Five Modart corset styles taken from the bottom of the ad. 1928.

Five Modart corset styles taken from the bottom of the ad. 1928. Notice bandeau [bra] No. 0857, at bottom right; it wouldn’t have offered much support, but it has darts. It’s not a flattener. The bra shown with step-in No. 7012, at top left, has breast separation, described as an “uplift” style.

By 1925, many younger women were wearing less restrictive, un-boned foundation garments called corsolettes or corselets. (There were many spelling variants.) By 1928, Bandeaux and other bust-flattening garments were also on their way out. You can see two bras with bust darts worn with waist-high Modart girdles in this ad. By 1929, the new brassieres gave a more natural look.  Some women wore no bra at all; others were adopting so-called “uplift” styles which had breast separation and a “pocket” for each breast.

But most women still needed an undergarment to suppress their curves and give the fashionable, flat-in-back, narrow silhouette.

Evening dresses from Delineator, March 1928, the same issue as the Modart ad.

Evening dresses from Delineator, March 1928, the same issue as the Modart  Corset ad. From left, the fabrics are lace, moire silk, satin, and a print fabric, probably silk or Georgette.

Alternate view and pattern information for Butterick 1936 and Butterick 1946. March, 1928.

Alternate view and pattern information for Butterick 1936 and Butterick 1946. March, 1928.

Alternate view and pattern information for Butterick 1910 and Butterick 1942. March, 1928.

Alternate view and pattern information for Butterick 1910 and Butterick 1942. March, 1928.

Three of these patterns were available in bust measure 44 inches, which meant a hip of 47 1/2 inches.

Text of Modart ad, March 1928. Delineator magazine.

Text of Modart ad, March 1928. Delineator magazine.

“Thousands of women now wear with ease the difficult, simple lines of modern fashion … by wearing Modart foundations. Over the rightly proportioned, supported figure, all types of frocks have a new smartness, a new confidence in fashion.”

The horizontal hip line of 1920’s dresses was likely to make a woman’s body look wider, in spite of the ideal of a slender, youthful silhouette. In fact, some of these French designer fashions for Spring, 1928, are really the opposite of slenderizing.

Sketches of Paris designs by Premet, Philippe et Gaston, [Augusta] Bernard, and Worth. Delineator, March 1928.

Sketches of Paris designs by Premet, Philippe et Gaston, [Augusta] Bernard, and Worth. Delineator, March 1928. The designs by Philippe et Gaston and the House of Worth make even a fashion illustration look like a sack of potatoes.

Sketches of Paris designs by . Delineator, March 1928.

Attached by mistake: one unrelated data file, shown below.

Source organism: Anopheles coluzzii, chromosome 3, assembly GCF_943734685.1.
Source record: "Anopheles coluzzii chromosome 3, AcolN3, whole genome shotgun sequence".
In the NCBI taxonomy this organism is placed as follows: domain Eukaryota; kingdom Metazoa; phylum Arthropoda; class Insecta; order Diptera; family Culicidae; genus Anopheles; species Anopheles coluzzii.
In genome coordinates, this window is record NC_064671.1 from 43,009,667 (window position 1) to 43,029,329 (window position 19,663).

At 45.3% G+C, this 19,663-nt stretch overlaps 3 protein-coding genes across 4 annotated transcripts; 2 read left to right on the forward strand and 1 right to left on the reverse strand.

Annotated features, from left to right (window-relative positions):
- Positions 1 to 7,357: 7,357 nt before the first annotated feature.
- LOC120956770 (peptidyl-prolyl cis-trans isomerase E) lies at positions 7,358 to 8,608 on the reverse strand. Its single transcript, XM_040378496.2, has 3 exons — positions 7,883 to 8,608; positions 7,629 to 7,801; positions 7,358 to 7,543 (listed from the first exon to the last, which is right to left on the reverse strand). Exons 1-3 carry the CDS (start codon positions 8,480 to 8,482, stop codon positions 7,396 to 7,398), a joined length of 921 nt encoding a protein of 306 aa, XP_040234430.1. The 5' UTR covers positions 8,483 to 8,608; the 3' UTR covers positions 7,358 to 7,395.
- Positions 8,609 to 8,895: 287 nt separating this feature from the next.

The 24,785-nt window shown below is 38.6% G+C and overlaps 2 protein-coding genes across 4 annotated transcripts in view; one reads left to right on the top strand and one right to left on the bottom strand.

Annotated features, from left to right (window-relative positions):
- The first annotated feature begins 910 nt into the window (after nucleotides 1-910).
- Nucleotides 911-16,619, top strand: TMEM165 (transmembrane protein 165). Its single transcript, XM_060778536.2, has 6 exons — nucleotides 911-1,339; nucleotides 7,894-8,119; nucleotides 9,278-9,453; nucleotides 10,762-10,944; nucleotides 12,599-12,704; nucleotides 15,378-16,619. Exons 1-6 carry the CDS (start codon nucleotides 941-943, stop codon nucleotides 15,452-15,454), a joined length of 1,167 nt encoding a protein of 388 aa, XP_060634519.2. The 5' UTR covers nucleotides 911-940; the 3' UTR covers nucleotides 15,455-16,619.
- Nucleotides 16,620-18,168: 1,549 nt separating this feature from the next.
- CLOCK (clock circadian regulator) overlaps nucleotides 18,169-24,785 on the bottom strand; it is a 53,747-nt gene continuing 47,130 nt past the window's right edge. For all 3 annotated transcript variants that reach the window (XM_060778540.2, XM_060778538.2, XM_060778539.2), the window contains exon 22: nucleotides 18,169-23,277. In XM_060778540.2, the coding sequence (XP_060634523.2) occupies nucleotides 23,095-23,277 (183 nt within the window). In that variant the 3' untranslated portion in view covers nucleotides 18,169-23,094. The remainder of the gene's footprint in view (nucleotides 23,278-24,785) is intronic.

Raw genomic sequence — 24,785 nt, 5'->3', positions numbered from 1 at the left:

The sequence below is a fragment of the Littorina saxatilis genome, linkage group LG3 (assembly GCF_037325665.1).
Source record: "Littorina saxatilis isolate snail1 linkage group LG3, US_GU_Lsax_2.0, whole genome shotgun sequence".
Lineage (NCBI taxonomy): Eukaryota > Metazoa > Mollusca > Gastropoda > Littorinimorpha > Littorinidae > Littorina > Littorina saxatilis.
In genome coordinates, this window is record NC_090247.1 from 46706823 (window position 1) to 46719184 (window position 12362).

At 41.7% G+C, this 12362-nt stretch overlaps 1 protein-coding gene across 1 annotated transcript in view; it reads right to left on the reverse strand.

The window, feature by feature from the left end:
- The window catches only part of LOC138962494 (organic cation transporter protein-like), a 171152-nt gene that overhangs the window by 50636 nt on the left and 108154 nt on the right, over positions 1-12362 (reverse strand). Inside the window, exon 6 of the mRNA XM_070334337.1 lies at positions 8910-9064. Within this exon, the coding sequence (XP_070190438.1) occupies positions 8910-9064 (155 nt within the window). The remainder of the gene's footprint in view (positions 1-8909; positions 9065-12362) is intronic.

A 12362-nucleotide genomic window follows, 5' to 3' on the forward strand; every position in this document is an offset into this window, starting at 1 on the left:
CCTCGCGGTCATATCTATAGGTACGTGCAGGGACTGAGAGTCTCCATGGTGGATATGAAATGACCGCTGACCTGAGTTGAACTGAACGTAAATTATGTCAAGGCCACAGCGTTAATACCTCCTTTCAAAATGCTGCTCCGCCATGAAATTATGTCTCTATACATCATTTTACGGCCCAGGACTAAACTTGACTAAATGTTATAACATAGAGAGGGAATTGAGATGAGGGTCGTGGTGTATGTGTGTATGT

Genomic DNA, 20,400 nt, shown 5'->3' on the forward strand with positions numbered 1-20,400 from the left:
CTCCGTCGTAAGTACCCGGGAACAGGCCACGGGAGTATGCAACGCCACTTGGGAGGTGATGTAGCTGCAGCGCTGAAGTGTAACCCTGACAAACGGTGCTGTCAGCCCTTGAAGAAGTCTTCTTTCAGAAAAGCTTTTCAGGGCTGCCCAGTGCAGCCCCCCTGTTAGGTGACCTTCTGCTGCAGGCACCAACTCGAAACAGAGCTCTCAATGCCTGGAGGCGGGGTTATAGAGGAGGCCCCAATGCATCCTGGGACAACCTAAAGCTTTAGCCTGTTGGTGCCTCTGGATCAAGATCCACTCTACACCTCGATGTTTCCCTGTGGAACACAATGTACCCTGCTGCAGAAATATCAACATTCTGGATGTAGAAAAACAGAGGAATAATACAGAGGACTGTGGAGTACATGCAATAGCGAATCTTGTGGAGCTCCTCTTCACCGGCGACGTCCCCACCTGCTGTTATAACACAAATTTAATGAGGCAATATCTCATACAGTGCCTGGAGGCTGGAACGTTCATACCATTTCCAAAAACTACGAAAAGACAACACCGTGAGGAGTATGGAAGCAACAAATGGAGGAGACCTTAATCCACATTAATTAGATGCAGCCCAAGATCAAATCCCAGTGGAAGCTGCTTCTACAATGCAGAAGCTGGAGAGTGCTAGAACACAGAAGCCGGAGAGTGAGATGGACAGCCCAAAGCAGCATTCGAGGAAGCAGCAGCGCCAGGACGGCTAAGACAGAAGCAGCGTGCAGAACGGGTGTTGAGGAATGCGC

Sketches of Paris designs by Lenief, Bernard, and Premet. Delineator, March 1928.

I have written many posts about women’s undergarments in the nineteen twenties. I linked to some of them in this post, but, if you’re a new subscriber with an interest in the nineteen twenties, you may want to check these titles:

Not All Flappers Wanted to be Flat in the 1920s

How to Look Thinner in the 1920s, Part 1 (Advice from an article dated 1925)

Underpinning the 1920s: Brassieres, Bandeaux, and Bust Flatteners

Underpinning the Twenties: Corsets and Corselets

Uplift Changes Brassieres, Part 1

Uplift Changes Brassieres, Part 2

Changing the Foundations of Fashion: 1929 to 1934

If you want to see some lovely full color illustrations of dresses from 1928, click here. If you just love twenties fashions in general, searching this blog for 1928 will turn up many Butterick pattern illustrations from that year.

2 Comments

Filed under 1920s, Bras, Corselettes, Corsets, Corsets, Corsets & Corselettes, Foundation Garments, Girdles, Old Advertisements & Popular Culture, Underthings, Hosiery, Corsets, etc, Vintage Couture Designs, Vintage Styles in Larger Sizes

Jenness-Miller Rational Dress Underwear for Women

The Jenness-Miller Magazine Dress, Vol II, Jan-Feb, Probably 1888. Page 181. "Rational Dress" Underwear for Women.

The Jenness-Miller Magazine Dress, Vol II, Jan-Feb, probably 1888. Page 181. “Rational Dress” Underwear for Women.

The Jenness-Miller Magazine Dress, Vol. II, Jan-Feb, probably 1888. "Rational Dress" Underwear for Women, p. 182.

The Jenness-Miller Magazine Dress, Vol. II, Jan-Feb, probably 1888. “Rational Dress” Underwear for Women, p. 182.

Annie Jenness-Miller was a strong advocate for “Rational Dress” for women, and, with her sister, Mabel Jenness, wrote and published her own magazine, called Dress, probably beginning in 1887. [The title and dating of early issues was erratic, but I am assuming that, since Volume 4 began with January of 1890, Volume 2, January-February dates to 1888. The masthead of Volume II offered “the entire first volume of Dress, thirteen numbers” for seventy-five cents plus postage. By January 0f 1890, the dating clearly was established, and most pages were numbered.]